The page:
Browsing Centre for Research in Distributed Technologies (CREDIT) by Authors
Feature extraction from electroencephalograms for Bayesian assessment of newborn brain maturityJakaite, Livija; Schetinin, Vitaly; Schult, Joachim (IEEE-INST ELECTRICAL ELECTRONICS ENGINEERS INC, 2011)We explored the feature extraction techniques for Bayesian assessment of EEG maturity of newborns in the context that the continuity of EEG is the most important feature for assessment of the brain development. The continuity is associated with EEG “stationarity” which we propose to evaluate with adaptive segmentation of EEG into pseudo-stationary intervals. The histograms of these intervals are then used as new features for the assessment of EEG maturity. In our experiments, we used Bayesian model averaging over decision trees to differentiate two age groups, each included 110 EEG recordings. The use of the proposed EEG features has shown, on average, a 6% increase in the accuracy of age differentiation.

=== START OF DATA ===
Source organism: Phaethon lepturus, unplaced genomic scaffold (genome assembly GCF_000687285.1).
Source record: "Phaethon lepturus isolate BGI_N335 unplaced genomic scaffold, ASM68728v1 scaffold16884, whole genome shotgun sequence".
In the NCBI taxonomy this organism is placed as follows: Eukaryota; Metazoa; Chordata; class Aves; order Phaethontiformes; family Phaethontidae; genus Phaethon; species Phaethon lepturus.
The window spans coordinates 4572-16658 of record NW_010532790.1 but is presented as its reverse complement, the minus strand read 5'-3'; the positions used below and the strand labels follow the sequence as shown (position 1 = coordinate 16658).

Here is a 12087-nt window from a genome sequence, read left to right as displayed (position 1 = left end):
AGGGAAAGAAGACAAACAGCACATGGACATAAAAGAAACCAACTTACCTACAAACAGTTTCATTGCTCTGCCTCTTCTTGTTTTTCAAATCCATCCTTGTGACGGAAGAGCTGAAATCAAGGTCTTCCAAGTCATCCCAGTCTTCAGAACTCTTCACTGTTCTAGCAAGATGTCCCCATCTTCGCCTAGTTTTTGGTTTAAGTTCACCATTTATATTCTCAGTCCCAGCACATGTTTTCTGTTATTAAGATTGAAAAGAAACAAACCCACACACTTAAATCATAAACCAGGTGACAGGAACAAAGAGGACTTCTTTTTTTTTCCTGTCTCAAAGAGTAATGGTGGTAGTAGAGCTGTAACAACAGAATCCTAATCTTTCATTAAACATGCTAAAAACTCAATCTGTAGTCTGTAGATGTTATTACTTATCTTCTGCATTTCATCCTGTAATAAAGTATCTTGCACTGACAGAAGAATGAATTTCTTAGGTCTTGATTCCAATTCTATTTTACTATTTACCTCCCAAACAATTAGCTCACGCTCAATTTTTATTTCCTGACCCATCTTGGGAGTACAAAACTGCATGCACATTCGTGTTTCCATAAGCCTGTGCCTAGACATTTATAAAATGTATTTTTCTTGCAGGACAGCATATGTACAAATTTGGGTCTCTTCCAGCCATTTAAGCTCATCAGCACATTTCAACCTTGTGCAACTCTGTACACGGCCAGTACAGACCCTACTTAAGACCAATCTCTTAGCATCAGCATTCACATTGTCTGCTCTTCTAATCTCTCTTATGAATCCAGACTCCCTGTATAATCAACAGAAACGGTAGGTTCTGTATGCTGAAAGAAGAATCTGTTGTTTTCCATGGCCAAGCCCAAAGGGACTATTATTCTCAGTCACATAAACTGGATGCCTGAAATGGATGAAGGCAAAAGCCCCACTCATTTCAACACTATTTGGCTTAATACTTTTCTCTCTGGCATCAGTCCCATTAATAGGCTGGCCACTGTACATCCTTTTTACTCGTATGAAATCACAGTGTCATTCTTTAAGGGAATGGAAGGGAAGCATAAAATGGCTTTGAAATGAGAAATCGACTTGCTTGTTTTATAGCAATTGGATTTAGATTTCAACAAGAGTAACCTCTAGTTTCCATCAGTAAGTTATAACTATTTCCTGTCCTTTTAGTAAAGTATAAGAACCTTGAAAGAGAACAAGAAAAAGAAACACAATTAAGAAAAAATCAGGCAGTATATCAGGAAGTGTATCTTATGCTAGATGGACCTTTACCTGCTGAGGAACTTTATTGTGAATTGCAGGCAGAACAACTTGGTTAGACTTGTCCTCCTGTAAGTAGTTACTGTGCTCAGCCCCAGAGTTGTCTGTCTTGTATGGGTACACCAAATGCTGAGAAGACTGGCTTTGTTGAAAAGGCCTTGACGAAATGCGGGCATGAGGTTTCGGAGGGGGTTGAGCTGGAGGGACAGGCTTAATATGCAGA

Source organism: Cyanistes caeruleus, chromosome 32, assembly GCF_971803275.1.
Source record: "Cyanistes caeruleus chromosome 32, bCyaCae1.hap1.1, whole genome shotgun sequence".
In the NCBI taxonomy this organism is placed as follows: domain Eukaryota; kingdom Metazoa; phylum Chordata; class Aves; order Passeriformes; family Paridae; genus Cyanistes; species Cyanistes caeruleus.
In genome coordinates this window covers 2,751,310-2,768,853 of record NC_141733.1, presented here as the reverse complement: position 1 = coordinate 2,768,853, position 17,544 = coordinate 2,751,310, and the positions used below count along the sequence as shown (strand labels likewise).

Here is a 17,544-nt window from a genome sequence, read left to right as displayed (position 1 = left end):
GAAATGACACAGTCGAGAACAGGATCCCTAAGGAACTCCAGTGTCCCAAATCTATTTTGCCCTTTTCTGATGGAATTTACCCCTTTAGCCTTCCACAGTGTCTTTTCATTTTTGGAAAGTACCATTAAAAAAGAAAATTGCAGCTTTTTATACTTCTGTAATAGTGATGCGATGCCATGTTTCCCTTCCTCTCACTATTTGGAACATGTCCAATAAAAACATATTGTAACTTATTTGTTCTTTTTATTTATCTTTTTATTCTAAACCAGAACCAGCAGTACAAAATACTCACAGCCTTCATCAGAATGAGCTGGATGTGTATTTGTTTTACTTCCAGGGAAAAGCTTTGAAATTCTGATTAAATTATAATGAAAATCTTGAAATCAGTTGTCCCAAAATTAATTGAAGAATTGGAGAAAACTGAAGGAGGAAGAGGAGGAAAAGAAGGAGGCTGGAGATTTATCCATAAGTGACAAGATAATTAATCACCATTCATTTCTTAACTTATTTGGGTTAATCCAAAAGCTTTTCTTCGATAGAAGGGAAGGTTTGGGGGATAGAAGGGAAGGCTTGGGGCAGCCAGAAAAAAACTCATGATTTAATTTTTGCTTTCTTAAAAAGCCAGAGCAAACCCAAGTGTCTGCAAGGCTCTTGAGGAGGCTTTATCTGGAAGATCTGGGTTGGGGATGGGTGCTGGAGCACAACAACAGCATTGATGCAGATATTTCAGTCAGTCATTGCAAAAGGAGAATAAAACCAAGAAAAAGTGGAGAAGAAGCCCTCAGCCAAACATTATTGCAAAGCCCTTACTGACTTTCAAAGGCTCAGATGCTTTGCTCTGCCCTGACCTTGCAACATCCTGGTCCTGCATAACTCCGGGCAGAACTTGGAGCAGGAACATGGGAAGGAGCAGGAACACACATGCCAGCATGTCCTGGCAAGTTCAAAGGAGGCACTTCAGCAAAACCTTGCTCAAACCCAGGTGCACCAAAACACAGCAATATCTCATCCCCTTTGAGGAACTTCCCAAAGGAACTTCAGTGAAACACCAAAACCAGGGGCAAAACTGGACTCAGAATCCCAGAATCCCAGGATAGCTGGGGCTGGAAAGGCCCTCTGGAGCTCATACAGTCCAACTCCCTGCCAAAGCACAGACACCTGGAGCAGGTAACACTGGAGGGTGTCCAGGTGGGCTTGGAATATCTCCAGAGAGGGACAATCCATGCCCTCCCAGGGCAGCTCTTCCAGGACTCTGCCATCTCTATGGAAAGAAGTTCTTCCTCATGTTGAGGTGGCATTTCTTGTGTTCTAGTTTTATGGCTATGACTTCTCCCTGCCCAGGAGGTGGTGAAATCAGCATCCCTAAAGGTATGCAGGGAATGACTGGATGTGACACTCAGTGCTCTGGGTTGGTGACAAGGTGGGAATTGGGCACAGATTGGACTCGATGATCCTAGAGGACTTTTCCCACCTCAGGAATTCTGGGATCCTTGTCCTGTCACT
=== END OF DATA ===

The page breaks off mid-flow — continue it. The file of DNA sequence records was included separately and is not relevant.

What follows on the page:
Informativeness of sleep cycle features in Bayesian assessment of newborn electroencephalographic maturationSchetinin, Vitaly; Jakaite, Livija; Schult, Joachim (IEEE-INST ELECTRICAL ELECTRONICS ENGINEERS INC, 2011)Clinical experts assess the newborn brain development by analyzing and interpreting maturity-related features in sleep EEGs. Typically, these features widely vary during the sleep hours, and their informativeness can be different in different sleep stages. Normally, the level of muscle and electrode artifacts during the active sleep stage is higher than that during the quiet sleep that could reduce the informative-ness of features extracted from the active stage. In this paper, we use the methodology of Bayesian averaging over Decision Trees (DTs) to assess the newborn brain maturity and explore the informativeness of EEG features extracted from different sleep stages. This methodology has been shown providing the most accurate inference and estimates of uncertainty, while the use of DT models enables to find the EEG features most important for the brain maturity assessment.